January 17, 2019 / 11:09 AM / 6 months ago

U.S. Army vows to fix 'broken' housing at Fort Meade in wake of Reuters report

NEW YORK (Reuters) - The commander of one of the largest Army bases in the United States promised residents to fix a “broken” housing system in which maintenance lapses by a private landlord left military families in homes with health and safety hazards.

FILE PHOTO: Water damage to the doorway of a Corvias-managed military housing unit is pictured in Fort Meade, Maryland, U.S. October 29, 2018. REUTERS/Andrea Januta/File Photo

The garrison commander at Maryland’s Fort Meade made the remarks in meetings with residents this month in response to a Reuters report in December that detailed the problems, which ranged from mold and rodent infestations to flooding, crumbling roofs and ceiling collapses. Many tenants accused the closely held civilian company that runs most housing at Fort Meade, Rhode Island's Corvias Group, of routinely failing to make repairs.

“Based on the Reuters articles, we failed you. I failed you,” Colonel Erich C. Spragg, Meade’s garrison commander, told families at a January 11 town hall meeting.

“Why are we here tonight? I’ll tell you why: because this is broken,” Spragg said of the Meade housing system, operated by a public-private venture between the Army and Corvias. “I’ve got to figure out where it’s broken, and we have to fix it.”

Corvias staff also spoke at the meetings, acknowledging lapses and pledging improvements, according to audio recordings that were shared with Reuters.

“Trust is hard to earn back, and we’re going to do what we can to earn that back,” JC Calder, Corvias’s operations director at Meade, told residents.

Meade and Corvias promised to overhaul the system for placing repair requests to more swiftly complete fixes. The garrison commander is convening resident focus groups to identify housing lapses.

Owned by real estate developer John Picerne, Corvias operates more than 26,000 family homes across 13 U.S. Army and Air Force bases under the Military Housing Privatization Initiative. It is slated to earn more than $1 billion in fees over 50-year contracts, Reuters found.

Asked about the new promises to Meade residents, Corvias spokeswoman Kelly Douglas said in a statement: “Our core mission at Corvias is clear: put service members and their families first. We can do better, and will do better, in addressing any resident issues.”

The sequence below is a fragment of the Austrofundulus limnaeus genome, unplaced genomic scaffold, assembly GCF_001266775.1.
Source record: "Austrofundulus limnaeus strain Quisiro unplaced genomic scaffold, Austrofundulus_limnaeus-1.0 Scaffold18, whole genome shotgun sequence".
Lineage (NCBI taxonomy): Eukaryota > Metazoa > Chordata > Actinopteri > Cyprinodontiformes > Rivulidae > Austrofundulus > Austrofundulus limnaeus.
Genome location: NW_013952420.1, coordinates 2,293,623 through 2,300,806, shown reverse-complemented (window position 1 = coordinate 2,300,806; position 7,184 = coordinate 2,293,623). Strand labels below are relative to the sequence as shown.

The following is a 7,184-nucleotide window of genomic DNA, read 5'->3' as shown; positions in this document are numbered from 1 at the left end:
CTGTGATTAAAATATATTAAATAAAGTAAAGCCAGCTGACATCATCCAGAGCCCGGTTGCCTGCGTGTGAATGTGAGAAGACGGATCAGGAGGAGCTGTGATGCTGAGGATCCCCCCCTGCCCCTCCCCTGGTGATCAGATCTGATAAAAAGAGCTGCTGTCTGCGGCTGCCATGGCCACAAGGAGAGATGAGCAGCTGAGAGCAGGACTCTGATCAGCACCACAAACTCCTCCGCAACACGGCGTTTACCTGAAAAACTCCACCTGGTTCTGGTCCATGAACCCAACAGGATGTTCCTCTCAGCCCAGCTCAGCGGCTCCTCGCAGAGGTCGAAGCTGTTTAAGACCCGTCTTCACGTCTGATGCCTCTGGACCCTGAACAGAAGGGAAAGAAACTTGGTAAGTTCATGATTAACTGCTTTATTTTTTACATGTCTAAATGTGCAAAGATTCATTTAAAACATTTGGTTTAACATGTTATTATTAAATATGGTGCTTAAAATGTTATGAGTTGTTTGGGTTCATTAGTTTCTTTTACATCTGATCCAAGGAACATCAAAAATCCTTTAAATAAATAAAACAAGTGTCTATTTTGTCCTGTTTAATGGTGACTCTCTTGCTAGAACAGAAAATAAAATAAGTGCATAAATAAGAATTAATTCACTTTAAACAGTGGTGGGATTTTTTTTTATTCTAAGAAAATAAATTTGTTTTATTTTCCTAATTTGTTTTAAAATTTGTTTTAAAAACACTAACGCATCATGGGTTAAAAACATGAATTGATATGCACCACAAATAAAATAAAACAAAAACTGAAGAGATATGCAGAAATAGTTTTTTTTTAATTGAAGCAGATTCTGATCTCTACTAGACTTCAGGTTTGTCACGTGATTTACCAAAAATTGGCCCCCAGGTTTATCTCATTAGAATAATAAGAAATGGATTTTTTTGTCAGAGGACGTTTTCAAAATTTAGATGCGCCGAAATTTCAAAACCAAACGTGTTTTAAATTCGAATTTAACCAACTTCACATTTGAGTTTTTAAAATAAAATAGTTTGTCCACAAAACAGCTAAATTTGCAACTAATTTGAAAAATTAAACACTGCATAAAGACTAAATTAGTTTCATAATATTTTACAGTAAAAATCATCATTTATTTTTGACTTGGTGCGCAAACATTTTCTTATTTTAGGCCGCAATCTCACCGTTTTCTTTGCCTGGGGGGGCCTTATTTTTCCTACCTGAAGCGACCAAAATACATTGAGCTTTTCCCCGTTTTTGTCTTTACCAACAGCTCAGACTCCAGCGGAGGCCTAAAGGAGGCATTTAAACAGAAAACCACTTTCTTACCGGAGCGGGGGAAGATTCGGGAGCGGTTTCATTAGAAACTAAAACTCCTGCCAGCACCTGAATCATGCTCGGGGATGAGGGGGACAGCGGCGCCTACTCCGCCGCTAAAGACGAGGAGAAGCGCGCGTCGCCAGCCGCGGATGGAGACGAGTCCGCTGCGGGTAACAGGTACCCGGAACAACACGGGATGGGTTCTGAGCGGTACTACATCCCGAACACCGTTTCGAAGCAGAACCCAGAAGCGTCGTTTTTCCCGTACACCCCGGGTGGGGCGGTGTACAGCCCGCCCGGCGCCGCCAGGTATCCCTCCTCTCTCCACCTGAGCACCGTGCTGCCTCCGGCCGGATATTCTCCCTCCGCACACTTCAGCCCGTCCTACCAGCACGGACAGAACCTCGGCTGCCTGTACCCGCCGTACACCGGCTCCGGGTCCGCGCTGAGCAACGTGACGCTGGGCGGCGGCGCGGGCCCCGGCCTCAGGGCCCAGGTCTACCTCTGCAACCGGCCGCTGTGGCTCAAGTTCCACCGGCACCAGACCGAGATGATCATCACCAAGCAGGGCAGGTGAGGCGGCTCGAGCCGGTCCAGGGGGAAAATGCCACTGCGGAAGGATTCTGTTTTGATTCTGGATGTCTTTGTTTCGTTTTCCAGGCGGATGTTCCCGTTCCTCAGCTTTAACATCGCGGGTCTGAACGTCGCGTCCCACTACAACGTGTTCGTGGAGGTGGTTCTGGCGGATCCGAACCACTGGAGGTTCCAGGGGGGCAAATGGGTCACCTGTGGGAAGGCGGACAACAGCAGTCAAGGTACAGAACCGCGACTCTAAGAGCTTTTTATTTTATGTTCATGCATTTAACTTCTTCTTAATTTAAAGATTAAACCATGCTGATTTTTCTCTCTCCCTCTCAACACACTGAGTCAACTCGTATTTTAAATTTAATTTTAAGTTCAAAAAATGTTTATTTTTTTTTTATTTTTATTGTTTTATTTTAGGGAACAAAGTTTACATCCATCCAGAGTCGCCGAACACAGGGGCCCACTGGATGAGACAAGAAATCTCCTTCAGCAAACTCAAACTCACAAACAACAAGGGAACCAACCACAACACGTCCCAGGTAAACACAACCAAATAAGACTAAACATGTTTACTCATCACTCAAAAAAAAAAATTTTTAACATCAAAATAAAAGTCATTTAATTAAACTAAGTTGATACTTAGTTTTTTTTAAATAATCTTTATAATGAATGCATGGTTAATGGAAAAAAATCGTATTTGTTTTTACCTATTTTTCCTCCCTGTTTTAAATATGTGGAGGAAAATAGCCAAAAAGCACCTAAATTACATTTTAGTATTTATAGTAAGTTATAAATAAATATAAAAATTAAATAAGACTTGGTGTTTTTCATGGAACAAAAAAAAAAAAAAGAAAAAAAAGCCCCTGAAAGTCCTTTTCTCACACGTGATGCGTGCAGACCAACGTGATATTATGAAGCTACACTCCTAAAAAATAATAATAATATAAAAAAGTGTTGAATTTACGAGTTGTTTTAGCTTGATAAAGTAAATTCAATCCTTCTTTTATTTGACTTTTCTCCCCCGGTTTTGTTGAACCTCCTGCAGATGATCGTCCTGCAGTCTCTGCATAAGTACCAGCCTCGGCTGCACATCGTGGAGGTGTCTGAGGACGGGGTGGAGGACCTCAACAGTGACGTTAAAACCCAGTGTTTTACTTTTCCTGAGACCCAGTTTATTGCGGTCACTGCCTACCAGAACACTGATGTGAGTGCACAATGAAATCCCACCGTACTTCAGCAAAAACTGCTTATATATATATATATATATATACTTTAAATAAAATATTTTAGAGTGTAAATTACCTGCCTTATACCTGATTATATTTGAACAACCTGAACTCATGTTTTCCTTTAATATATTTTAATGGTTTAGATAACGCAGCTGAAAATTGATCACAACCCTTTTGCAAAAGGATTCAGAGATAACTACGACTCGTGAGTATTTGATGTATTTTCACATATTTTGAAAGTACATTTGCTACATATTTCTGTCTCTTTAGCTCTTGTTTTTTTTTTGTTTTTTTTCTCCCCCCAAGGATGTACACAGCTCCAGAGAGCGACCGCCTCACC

She said the company already has a high rate of completing work orders, but “to respond to resident issues more quickly,” is adding additional maintenance and service staff.

In a statement Wednesday, the Army said it is “committed to providing a safe and secure environment on our installations,” and said it recently completed visual inspections of 10 percent of family housing units nationwide with children ages six or younger.

The Army began the inspection program last year after Reuters found lead poisoning hazards  on several bases.

The results, the Army said, “will inform our long-term plan to address issues across the force.”

Fort Meade is the site of a major U.S. Army contingent and home to the secretive National Security Agency. Corvias operates around 3,000 family homes on the base.

The Meade meetings represent the latest promise for military housing reform since a Reuters series, Ambushed at Home, documented hazards nationwide.

Last month, Reuters detailed housing concerns at Fort Meade and two other bases where Corvias operates, North Carolina’s Fort Bragg and Louisiana’s Fort Polk, where a subsequent online petition to “hold Corvias accountable” has gained 5,000 signatures. Corvias said it is reviewing its service request system to better address resident concerns at all bases where it operates.

At the two Meade town hall sessions last week, some families described mold sickening their children, unexplained charges from their landlord, days without heat, and problems that forced them to move in temporarily with neighbors.

Corvias is among more than a dozen private real estate firms housing service families on U.S. bases under the two-decade-old privatization program.

Rhode Island Senator Jack Reed, ranking member of the Senate Armed Services Committee, this month told a local TV station he would press for Senate hearings to explore base housing conditions across the country.

Before Corvias took over Fort Bragg housing in 2003, Reed helped make introductions for Picerne at the Army post, and credited his work serving military families. After the Reuters report, Reed said the Senate should review operations of all contractors, including Corvias.

Editing by Ronnie Greene

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